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Today, we’re talking about some general psychology topics. Since I’m a big psychology fan, I have quite a few psychology docs on hand -- however, I do also have a “miscellaneous” doc for smaller topics. I figure I’ll start off the psychology folder by firing off a couple of these as their own Psychology series.
To start ourselves off, we’re going to begin like we always do and talk about the basics. Now, basics is a little bit of a misnomer here in comparison to previous series -- unlike something like investing, we can’t just say there are a couple of broad, neat categories and call it a day. Really, there is nothing basic about psychology. So with that in mind, I’m instead going to use this post to talk about a series of seemingly unconnected ideas, that will hopefully play into one another and connect as a foundation as you read on -- either within this series or as you learn more about psychology in general.
The first main key to understand is that many parts of human activity have an identifiable and stable pattern. This is what we call heuristics, shortcuts in our ways of thinking across all spectrums that make life easier for us as a whole. Sound familiar? This relates back to our behavioral economics series, where we talk about heuristics and the things that make our heuristics turn against us: biases.
Heuristics are an evolutionary inheritance -- if we spend too long thinking about basic things, it will drain our energy from what’s most important. Another evolutionary inheritance is our distractibility; humans cannot focus or pay attention very long for a reason, that reason being that a full understanding of the environment is a requirement in order to scope out threat.
Speaking of threats, it may be nice to bring up working models here as well. Typically someone has something between a hostile working model and a cooperative working model of their world. These represent the two states of evolutionary survival: if you have a hostile working model, you believe everything is a threat: your cortisol is high, and you tend to be distrustful and aggressive. On the other hand, if you have a cooperative working model, you’re relaxed and trusting. Of course, the best place to be is somewhere in the middle.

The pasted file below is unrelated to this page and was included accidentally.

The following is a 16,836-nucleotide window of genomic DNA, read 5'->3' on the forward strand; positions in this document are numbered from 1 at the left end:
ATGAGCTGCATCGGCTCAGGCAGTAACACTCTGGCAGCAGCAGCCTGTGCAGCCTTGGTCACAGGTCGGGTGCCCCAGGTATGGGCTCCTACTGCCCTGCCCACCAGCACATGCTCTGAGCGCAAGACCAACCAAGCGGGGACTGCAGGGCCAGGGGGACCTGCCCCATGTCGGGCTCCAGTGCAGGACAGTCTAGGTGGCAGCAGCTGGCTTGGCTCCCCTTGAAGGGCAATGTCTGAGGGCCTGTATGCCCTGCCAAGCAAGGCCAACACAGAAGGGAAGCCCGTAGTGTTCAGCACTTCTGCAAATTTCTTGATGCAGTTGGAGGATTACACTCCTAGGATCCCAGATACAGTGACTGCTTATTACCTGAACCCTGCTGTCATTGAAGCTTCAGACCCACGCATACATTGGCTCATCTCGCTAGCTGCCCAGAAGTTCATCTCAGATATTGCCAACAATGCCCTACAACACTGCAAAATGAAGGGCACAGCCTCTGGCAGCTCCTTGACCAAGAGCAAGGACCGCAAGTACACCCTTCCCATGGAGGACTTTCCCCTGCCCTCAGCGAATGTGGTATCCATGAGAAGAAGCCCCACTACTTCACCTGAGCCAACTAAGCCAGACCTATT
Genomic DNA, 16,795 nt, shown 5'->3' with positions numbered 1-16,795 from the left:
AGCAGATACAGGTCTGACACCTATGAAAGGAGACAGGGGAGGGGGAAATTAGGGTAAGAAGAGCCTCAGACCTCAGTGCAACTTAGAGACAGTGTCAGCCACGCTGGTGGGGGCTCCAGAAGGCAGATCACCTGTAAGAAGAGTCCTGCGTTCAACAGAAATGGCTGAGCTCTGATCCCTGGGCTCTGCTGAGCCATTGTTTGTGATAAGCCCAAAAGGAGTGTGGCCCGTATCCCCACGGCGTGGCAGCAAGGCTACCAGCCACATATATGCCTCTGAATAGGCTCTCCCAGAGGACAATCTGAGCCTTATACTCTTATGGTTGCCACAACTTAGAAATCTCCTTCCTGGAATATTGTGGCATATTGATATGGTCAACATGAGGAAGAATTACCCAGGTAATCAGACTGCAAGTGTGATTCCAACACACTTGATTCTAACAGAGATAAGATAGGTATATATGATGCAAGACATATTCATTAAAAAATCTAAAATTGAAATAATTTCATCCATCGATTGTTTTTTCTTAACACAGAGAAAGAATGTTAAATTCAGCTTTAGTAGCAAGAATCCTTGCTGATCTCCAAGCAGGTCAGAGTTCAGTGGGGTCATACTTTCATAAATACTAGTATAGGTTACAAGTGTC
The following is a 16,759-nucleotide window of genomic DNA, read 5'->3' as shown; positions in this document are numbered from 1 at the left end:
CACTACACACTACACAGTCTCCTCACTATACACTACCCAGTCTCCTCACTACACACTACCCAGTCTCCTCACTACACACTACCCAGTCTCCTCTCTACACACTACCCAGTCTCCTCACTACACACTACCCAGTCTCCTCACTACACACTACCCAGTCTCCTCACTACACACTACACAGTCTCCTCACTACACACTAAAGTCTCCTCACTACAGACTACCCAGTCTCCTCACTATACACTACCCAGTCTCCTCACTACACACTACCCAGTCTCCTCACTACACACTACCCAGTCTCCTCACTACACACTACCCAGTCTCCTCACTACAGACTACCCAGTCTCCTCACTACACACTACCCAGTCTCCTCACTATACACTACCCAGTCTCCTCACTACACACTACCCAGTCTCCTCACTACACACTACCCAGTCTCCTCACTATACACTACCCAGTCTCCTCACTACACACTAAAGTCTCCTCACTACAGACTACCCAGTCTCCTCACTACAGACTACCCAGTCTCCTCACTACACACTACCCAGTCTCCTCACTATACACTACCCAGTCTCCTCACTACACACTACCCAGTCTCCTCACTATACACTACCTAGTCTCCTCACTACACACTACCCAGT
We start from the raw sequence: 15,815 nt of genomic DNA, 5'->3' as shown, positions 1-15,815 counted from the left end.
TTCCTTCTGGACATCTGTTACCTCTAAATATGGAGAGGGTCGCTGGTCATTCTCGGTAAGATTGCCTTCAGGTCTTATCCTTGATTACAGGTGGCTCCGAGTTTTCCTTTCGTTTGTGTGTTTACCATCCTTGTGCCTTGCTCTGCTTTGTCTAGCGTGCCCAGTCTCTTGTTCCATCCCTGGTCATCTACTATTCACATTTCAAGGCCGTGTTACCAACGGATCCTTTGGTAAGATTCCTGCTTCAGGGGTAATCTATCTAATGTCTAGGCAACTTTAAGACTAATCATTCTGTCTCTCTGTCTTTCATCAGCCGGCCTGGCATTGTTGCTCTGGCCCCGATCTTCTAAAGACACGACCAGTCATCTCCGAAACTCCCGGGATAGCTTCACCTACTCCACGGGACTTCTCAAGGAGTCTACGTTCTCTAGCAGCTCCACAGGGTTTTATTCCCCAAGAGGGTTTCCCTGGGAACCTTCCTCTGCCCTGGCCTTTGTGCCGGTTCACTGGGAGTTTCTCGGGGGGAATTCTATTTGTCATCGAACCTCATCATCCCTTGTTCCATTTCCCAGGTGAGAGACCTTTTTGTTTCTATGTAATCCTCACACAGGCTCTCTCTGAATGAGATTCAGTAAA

Most of what we’ve talked about is probably pretty standard across all mammals, give or take. Fragility priming is where things take a turn. You see, the number one thing that makes humans how they are is their ability to think abstractly -- this includes the capability to think up hypothetical situations, such as dying… also known as, well, failing to survive. It’s when we recognize the ultimate failure state, that we realize we are not just motivated by basic functions such as food or money -- we have bigger dreams as well.
So, once fragility is primed, what do people care about? It typically boils down to three things: happiness, engagement, and sense of fulfillment. But really that’s two things, since we get happiness through engagement and fulfillment. So, what’s up with these two?
Well, engagement is primarily driven by freedom and autonomy. Essentially, we don’t like being told what to do -- we like living life on our own terms. That being said, we can have all the freedom in the world, but a few days of sitting back and doing absolutely nothing will begin to drive anyone nuts. That’s what leads to the idea of fulfillment, or having a meaningful impact on the world. We have to always be working towards something, and that something has to have some intrinsic meaning to us. Some people can be more ambitious than others, but we all have that underlying drive to us.
Overall, this episode might have been a little scattered, and you might still be wondering how all these concepts fit in together. This is pretty natural, and my hope is that later on things will become much clearer. But that’s all I have for now -- I’ll see you next time for an episode on refactoring, which will serve as an extension to our fragility priming discussion.